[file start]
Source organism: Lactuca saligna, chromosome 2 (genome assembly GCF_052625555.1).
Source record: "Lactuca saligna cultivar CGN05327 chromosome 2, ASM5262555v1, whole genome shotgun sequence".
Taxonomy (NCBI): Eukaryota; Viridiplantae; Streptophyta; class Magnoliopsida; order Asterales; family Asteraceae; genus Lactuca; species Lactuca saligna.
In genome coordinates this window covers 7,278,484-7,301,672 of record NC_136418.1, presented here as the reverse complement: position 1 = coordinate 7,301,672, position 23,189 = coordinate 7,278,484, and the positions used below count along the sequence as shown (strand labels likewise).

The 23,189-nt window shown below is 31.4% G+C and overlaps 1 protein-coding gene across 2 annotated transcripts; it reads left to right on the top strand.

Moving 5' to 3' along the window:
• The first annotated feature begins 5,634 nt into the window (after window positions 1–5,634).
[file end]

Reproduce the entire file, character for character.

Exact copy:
Source organism: Lactuca saligna, chromosome 2 (genome assembly GCF_052625555.1).
Source record: "Lactuca saligna cultivar CGN05327 chromosome 2, ASM5262555v1, whole genome shotgun sequence".
Taxonomy (NCBI): Eukaryota; Viridiplantae; Streptophyta; class Magnoliopsida; order Asterales; family Asteraceae; genus Lactuca; species Lactuca saligna.
In genome coordinates this window covers 7,278,484-7,301,672 of record NC_136418.1, presented here as the reverse complement: position 1 = coordinate 7,301,672, position 23,189 = coordinate 7,278,484, and the positions used below count along the sequence as shown (strand labels likewise).

The 23,189-nt window shown below is 31.4% G+C and overlaps 1 protein-coding gene across 2 annotated transcripts; it reads left to right on the top strand.

Moving 5' to 3' along the window:
• The first annotated feature begins 5,634 nt into the window (after window positions 1–5,634).